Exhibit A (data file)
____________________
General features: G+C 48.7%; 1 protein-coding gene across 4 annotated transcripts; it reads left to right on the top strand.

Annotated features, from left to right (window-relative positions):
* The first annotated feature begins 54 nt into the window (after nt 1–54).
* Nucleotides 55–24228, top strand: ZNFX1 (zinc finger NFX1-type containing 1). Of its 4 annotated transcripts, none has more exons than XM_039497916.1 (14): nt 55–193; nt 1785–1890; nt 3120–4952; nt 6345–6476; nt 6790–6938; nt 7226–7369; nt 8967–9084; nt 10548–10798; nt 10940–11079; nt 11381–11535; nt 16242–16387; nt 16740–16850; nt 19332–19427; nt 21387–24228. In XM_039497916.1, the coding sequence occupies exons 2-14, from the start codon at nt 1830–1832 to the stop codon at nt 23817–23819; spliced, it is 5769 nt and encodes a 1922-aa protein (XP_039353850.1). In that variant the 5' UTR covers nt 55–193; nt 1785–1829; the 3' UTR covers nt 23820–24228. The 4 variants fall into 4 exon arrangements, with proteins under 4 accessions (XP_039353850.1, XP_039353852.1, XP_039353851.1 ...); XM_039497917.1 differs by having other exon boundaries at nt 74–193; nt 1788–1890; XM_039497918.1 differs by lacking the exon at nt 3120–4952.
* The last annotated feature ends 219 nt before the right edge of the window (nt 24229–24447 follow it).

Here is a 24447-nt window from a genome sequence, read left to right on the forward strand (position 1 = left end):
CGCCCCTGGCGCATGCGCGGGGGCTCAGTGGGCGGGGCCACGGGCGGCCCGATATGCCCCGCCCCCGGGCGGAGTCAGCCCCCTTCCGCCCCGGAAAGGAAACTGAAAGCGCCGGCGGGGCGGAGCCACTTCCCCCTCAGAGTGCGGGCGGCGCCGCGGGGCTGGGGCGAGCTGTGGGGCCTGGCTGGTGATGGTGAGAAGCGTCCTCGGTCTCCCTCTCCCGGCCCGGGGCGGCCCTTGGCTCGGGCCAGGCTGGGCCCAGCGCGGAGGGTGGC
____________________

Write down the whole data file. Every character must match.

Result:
General features: G+C 48.7%; 1 protein-coding gene across 4 annotated transcripts; it reads left to right on the top strand.

Annotated features, from left to right (window-relative positions):
* The first annotated feature begins 54 nt into the window (after nt 1–54).
* Nucleotides 55–24228, top strand: ZNFX1 (zinc finger NFX1-type containing 1). Of its 4 annotated transcripts, none has more exons than XM_039497916.1 (14): nt 55–193; nt 1785–1890; nt 3120–4952; nt 6345–6476; nt 6790–6938; nt 7226–7369; nt 8967–9084; nt 10548–10798; nt 10940–11079; nt 11381–11535; nt 16242–16387; nt 16740–16850; nt 19332–19427; nt 21387–24228. In XM_039497916.1, the coding sequence occupies exons 2-14, from the start codon at nt 1830–1832 to the stop codon at nt 23817–23819; spliced, it is 5769 nt and encodes a 1922-aa protein (XP_039353850.1). In that variant the 5' UTR covers nt 55–193; nt 1785–1829; the 3' UTR covers nt 23820–24228. The 4 variants fall into 4 exon arrangements, with proteins under 4 accessions (XP_039353850.1, XP_039353852.1, XP_039353851.1 ...); XM_039497917.1 differs by having other exon boundaries at nt 74–193; nt 1788–1890; XM_039497918.1 differs by lacking the exon at nt 3120–4952.
* The last annotated feature ends 219 nt before the right edge of the window (nt 24229–24447 follow it).

Here is a 24447-nt window from a genome sequence, read left to right on the forward strand (position 1 = left end):
CGCCCCTGGCGCATGCGCGGGGGCTCAGTGGGCGGGGCCACGGGCGGCCCGATATGCCCCGCCCCCGGGCGGAGTCAGCCCCCTTCCGCCCCGGAAAGGAAACTGAAAGCGCCGGCGGGGCGGAGCCACTTCCCCCTCAGAGTGCGGGCGGCGCCGCGGGGCTGGGGCGAGCTGTGGGGCCTGGCTGGTGATGGTGAGAAGCGTCCTCGGTCTCCCTCTCCCGGCCCGGGGCGGCCCTTGGCTCGGGCCAGGCTGGGCCCAGCGCGGAGGGTGGC